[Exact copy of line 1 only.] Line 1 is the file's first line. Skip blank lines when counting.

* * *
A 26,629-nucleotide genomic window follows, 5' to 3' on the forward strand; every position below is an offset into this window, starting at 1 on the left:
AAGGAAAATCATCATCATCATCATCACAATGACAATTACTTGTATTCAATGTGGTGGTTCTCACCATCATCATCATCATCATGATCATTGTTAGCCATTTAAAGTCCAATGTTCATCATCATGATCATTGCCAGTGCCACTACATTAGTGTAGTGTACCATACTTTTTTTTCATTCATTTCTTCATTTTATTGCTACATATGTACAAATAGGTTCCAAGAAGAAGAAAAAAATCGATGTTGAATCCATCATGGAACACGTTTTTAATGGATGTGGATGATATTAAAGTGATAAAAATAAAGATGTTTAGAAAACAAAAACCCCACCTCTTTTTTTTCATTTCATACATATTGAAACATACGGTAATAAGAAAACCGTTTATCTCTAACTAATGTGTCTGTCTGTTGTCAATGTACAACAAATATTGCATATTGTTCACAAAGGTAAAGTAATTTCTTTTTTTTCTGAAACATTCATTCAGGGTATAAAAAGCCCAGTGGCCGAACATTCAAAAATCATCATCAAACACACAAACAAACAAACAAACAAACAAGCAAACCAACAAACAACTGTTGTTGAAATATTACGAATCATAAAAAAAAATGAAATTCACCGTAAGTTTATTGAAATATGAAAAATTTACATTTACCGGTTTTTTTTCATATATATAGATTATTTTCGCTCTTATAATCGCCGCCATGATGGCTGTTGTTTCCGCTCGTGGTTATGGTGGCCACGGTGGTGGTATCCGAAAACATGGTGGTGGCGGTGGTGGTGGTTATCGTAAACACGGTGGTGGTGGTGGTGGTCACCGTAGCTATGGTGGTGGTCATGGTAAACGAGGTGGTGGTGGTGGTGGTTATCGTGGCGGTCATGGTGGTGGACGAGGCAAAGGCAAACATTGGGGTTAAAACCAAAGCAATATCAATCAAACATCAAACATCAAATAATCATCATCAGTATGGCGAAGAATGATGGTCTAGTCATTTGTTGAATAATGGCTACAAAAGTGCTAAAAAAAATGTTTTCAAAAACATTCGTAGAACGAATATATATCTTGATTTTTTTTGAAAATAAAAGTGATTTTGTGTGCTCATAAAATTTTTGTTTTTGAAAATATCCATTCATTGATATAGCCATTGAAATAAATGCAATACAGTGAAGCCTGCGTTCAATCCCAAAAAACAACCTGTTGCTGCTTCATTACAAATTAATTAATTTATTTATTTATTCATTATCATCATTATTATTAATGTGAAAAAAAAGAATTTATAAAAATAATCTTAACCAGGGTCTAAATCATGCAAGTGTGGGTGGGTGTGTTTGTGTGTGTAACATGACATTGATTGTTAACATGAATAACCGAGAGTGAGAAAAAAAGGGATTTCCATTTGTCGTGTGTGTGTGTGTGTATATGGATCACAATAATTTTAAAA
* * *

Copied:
A 26,629-nucleotide genomic window follows, 5' to 3' on the forward strand; every position below is an offset into this window, starting at 1 on the left: